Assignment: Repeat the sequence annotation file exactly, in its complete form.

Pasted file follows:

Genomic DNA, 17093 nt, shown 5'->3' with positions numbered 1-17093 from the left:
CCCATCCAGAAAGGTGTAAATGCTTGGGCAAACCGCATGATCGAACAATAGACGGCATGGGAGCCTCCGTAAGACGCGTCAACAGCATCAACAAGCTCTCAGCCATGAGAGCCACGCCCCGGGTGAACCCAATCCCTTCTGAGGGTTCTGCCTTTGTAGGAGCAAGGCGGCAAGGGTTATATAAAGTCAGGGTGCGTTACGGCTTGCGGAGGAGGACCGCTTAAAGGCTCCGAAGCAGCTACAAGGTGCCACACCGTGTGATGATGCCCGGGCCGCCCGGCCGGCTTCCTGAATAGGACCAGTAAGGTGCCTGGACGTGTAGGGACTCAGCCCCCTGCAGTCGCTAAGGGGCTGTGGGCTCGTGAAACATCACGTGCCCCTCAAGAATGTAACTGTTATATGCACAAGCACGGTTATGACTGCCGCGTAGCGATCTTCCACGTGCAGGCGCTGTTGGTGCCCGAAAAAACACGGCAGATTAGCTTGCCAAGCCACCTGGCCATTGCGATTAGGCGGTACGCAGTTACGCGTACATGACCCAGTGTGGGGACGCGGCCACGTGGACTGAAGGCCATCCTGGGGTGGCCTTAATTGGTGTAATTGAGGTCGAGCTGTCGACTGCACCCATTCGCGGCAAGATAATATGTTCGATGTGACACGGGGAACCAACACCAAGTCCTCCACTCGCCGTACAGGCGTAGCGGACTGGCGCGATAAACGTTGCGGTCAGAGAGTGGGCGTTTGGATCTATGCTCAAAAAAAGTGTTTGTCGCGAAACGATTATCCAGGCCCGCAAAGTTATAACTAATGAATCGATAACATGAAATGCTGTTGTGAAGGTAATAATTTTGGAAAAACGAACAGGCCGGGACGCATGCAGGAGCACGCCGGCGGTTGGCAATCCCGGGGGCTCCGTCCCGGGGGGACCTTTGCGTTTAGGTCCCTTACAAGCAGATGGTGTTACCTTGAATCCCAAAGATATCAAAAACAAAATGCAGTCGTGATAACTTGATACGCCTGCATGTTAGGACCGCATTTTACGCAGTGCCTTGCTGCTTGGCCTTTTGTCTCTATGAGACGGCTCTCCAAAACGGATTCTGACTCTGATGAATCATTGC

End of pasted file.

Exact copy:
Genomic DNA, 17093 nt, shown 5'->3' with positions numbered 1-17093 from the left:
CCCATCCAGAAAGGTGTAAATGCTTGGGCAAACCGCATGATCGAACAATAGACGGCATGGGAGCCTCCGTAAGACGCGTCAACAGCATCAACAAGCTCTCAGCCATGAGAGCCACGCCCCGGGTGAACCCAATCCCTTCTGAGGGTTCTGCCTTTGTAGGAGCAAGGCGGCAAGGGTTATATAAAGTCAGGGTGCGTTACGGCTTGCGGAGGAGGACCGCTTAAAGGCTCCGAAGCAGCTACAAGGTGCCACACCGTGTGATGATGCCCGGGCCGCCCGGCCGGCTTCCTGAATAGGACCAGTAAGGTGCCTGGACGTGTAGGGACTCAGCCCCCTGCAGTCGCTAAGGGGCTGTGGGCTCGTGAAACATCACGTGCCCCTCAAGAATGTAACTGTTATATGCACAAGCACGGTTATGACTGCCGCGTAGCGATCTTCCACGTGCAGGCGCTGTTGGTGCCCGAAAAAACACGGCAGATTAGCTTGCCAAGCCACCTGGCCATTGCGATTAGGCGGTACGCAGTTACGCGTACATGACCCAGTGTGGGGACGCGGCCACGTGGACTGAAGGCCATCCTGGGGTGGCCTTAATTGGTGTAATTGAGGTCGAGCTGTCGACTGCACCCATTCGCGGCAAGATAATATGTTCGATGTGACACGGGGAACCAACACCAAGTCCTCCACTCGCCGTACAGGCGTAGCGGACTGGCGCGATAAACGTTGCGGTCAGAGAGTGGGCGTTTGGATCTATGCTCAAAAAAAGTGTTTGTCGCGAAACGATTATCCAGGCCCGCAAAGTTATAACTAATGAATCGATAACATGAAATGCTGTTGTGAAGGTAATAATTTTGGAAAAACGAACAGGCCGGGACGCATGCAGGAGCACGCCGGCGGTTGGCAATCCCGGGGGCTCCGTCCCGGGGGGACCTTTGCGTTTAGGTCCCTTACAAGCAGATGGTGTTACCTTGAATCCCAAAGATATCAAAAACAAAATGCAGTCGTGATAACTTGATACGCCTGCATGTTAGGACCGCATTTTACGCAGTGCCTTGCTGCTTGGCCTTTTGTCTCTATGAGACGGCTCTCCAAAACGGATTCTGACTCTGATGAATCATTGC